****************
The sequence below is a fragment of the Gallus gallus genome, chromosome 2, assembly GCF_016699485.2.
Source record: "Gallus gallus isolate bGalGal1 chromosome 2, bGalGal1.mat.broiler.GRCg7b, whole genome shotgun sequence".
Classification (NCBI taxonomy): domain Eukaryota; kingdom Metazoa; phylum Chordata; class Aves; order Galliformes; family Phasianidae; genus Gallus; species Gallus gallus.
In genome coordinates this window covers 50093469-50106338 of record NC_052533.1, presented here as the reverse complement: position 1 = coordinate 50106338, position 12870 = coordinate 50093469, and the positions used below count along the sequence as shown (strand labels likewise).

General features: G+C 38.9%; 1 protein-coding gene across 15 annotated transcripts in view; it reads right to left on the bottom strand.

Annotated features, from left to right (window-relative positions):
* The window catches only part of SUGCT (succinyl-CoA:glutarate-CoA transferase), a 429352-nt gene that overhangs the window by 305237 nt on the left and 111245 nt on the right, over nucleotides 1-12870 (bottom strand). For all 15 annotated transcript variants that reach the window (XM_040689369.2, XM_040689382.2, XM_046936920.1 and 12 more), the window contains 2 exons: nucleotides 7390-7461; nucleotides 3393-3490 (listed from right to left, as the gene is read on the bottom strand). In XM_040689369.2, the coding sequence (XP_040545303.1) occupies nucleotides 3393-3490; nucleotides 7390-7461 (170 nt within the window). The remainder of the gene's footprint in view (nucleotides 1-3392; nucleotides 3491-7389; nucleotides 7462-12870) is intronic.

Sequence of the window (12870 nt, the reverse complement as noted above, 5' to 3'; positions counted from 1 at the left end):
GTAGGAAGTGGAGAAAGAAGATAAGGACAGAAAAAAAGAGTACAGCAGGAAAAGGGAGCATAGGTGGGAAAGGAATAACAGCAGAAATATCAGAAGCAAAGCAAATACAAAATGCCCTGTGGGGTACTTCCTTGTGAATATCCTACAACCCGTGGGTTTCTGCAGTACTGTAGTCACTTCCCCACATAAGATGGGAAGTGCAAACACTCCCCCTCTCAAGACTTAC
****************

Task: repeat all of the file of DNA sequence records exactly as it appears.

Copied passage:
The sequence below is a fragment of the Gallus gallus genome, chromosome 2, assembly GCF_016699485.2.
Source record: "Gallus gallus isolate bGalGal1 chromosome 2, bGalGal1.mat.broiler.GRCg7b, whole genome shotgun sequence".
Classification (NCBI taxonomy): domain Eukaryota; kingdom Metazoa; phylum Chordata; class Aves; order Galliformes; family Phasianidae; genus Gallus; species Gallus gallus.
In genome coordinates this window covers 50093469-50106338 of record NC_052533.1, presented here as the reverse complement: position 1 = coordinate 50106338, position 12870 = coordinate 50093469, and the positions used below count along the sequence as shown (strand labels likewise).

General features: G+C 38.9%; 1 protein-coding gene across 15 annotated transcripts in view; it reads right to left on the bottom strand.

Annotated features, from left to right (window-relative positions):
* The window catches only part of SUGCT (succinyl-CoA:glutarate-CoA transferase), a 429352-nt gene that overhangs the window by 305237 nt on the left and 111245 nt on the right, over nucleotides 1-12870 (bottom strand). For all 15 annotated transcript variants that reach the window (XM_040689369.2, XM_040689382.2, XM_046936920.1 and 12 more), the window contains 2 exons: nucleotides 7390-7461; nucleotides 3393-3490 (listed from right to left, as the gene is read on the bottom strand). In XM_040689369.2, the coding sequence (XP_040545303.1) occupies nucleotides 3393-3490; nucleotides 7390-7461 (170 nt within the window). The remainder of the gene's footprint in view (nucleotides 1-3392; nucleotides 3491-7389; nucleotides 7462-12870) is intronic.

Sequence of the window (12870 nt, the reverse complement as noted above, 5' to 3'; positions counted from 1 at the left end):
GTAGGAAGTGGAGAAAGAAGATAAGGACAGAAAAAAAGAGTACAGCAGGAAAAGGGAGCATAGGTGGGAAAGGAATAACAGCAGAAATATCAGAAGCAAAGCAAATACAAAATGCCCTGTGGGGTACTTCCTTGTGAATATCCTACAACCCGTGGGTTTCTGCAGTACTGTAGTCACTTCCCCACATAAGATGGGAAGTGCAAACACTCCCCCTCTCAAGACTTAC